The larger project I have been involved in over the last few months is putting together a proposal for a monograph on my fellow Geordie – Sting. The good news is that I have had a publisher agree to the book – Reaktion. I am really interested in putting together a book that not only resonates in  some way with my own homeland of Newcastle – but also attempts to bridge the general readership/academic divide. So the number of ‘big words’ will be greatly  reduced in this – watch this space! Although I can not start the book until the end of June because of other projects  – I did manage to get to Ireland in February to discuss some of the ideas at a conference at The University of Ireland. Although not greatly produced – I have put together a screen-cast of the presentation below. Note – there is a section in the middle where You Tube cuts out a short audio sample I played – so you will need to fast forward here to around 15:28. If you wish to listen to the song beforehand – you can access it here.

The other main project I am involved in at the moment is researching interdisciplinary pedagogical strategies in Music, Dance and Drama. The project is funded by the Higher Education Academy

I will not post any details of this at the moment, but if you are involved in interdisciplinary higher education in either the UK or Internationally – you can assist by completing an online questionnaire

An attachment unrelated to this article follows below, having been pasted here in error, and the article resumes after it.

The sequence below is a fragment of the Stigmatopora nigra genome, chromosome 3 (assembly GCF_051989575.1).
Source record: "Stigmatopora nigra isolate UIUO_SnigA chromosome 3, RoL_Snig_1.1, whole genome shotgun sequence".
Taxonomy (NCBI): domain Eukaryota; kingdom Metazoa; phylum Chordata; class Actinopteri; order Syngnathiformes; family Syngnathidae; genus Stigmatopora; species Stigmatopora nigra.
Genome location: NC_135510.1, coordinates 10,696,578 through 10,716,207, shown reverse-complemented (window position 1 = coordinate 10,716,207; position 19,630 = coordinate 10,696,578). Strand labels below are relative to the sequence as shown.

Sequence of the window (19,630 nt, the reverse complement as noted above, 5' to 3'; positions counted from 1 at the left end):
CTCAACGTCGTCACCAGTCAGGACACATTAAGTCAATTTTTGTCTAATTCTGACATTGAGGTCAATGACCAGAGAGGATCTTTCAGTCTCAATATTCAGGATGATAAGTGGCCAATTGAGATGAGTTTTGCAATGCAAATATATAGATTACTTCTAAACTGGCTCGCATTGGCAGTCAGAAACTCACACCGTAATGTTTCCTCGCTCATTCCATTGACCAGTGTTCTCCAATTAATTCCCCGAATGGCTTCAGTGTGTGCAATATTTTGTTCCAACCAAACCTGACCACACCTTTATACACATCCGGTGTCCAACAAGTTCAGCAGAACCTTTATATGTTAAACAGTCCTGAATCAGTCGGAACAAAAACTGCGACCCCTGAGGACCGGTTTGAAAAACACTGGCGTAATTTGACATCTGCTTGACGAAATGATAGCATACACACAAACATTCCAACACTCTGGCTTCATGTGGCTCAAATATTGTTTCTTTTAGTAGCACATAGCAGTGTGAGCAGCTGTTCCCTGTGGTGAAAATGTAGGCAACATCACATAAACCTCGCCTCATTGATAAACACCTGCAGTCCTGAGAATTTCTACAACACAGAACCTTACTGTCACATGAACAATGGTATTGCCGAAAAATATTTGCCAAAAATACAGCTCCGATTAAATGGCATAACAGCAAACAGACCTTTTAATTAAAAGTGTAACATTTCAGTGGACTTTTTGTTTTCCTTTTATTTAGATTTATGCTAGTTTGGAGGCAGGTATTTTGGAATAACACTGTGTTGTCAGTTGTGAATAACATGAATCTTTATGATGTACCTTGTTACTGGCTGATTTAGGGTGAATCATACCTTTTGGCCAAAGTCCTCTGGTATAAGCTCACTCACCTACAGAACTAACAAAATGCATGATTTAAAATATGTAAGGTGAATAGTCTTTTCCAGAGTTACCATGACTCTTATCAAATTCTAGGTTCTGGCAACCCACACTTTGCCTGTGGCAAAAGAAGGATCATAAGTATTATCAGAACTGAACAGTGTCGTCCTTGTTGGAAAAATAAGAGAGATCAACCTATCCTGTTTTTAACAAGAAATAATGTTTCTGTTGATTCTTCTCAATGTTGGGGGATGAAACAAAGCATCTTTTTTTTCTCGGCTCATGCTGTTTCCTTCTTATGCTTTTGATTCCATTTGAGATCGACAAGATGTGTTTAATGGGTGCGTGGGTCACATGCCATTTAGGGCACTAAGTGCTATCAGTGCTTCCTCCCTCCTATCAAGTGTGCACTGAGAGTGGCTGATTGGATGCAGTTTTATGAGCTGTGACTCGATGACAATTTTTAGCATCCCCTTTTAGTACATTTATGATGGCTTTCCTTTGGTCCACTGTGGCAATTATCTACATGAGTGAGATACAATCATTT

This week was the first of a series of lectures on how music REFERS meaning.  What I am interested in is any examples of how music imparts meaning using – Saussures simple dyadic model as a starting point. The question is – How does the musical signifier relate to the signified in music? As you will see in the powerpoint – I try and differentiate between the often connotative power of music – and the denotative impact of image and text. However, I do accept that if we take at face value some of Tagg’s thoughts in his new book – the meaning that music pervades can actually be considered more precise than words – an example of which I will refer to below.

In order to get students to consider some of these ideas – I initially asked them to listen to extracts of the following two pieces of music – annotating the feelings the music had on them.

After asking them to document some of the emotions and impacts the music had – I then played the following two videos.